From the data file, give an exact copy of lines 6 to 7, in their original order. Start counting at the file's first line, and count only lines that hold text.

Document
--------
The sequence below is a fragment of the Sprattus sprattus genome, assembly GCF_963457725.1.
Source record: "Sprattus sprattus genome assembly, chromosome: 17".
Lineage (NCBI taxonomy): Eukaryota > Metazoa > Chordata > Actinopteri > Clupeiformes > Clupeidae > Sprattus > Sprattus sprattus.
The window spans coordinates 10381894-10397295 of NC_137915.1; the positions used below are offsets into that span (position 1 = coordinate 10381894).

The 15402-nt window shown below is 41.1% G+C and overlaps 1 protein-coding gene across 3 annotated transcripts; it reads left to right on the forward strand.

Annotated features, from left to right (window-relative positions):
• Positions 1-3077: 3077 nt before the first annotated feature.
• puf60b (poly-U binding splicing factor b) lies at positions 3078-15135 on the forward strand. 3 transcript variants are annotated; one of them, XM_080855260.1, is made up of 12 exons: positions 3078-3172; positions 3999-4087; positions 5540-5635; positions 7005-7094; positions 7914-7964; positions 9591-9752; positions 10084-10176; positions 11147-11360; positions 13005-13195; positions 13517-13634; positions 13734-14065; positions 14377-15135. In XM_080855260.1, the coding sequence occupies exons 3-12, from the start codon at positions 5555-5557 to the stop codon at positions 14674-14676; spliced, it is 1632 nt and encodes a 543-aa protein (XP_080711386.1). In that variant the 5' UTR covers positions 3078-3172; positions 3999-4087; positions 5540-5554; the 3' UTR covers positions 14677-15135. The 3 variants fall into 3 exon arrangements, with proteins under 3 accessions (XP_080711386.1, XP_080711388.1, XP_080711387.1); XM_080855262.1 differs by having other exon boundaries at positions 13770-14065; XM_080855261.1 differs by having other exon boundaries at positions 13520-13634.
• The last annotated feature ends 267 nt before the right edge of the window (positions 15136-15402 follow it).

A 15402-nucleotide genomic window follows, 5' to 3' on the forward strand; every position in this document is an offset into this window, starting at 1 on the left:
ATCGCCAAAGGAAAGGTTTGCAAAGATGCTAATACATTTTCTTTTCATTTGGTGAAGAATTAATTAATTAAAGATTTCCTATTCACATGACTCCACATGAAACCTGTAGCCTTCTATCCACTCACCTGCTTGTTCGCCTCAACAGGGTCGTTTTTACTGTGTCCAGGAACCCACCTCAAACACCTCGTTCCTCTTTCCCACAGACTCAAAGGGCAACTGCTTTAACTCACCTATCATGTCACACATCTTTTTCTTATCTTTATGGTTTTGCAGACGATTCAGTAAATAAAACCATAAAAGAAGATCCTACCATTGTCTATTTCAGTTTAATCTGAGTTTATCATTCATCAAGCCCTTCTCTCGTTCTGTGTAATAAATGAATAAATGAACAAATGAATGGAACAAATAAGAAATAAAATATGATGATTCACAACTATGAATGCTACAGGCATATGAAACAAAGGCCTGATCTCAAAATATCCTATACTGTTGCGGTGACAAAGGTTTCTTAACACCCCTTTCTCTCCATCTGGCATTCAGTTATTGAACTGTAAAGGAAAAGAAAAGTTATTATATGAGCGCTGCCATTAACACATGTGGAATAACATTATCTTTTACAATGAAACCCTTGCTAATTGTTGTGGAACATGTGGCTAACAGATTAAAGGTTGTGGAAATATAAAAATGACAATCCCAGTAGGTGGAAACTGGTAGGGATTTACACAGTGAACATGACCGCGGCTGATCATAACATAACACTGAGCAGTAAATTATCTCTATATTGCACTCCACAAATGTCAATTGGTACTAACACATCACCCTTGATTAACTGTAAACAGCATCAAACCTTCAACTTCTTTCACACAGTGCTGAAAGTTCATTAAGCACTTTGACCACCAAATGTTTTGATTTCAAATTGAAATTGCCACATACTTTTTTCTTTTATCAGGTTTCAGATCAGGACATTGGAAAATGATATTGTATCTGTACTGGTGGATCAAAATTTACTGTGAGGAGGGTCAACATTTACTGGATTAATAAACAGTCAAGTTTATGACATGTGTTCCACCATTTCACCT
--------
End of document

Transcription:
Annotated features, from left to right (window-relative positions):
• Positions 1-3077: 3077 nt before the first annotated feature.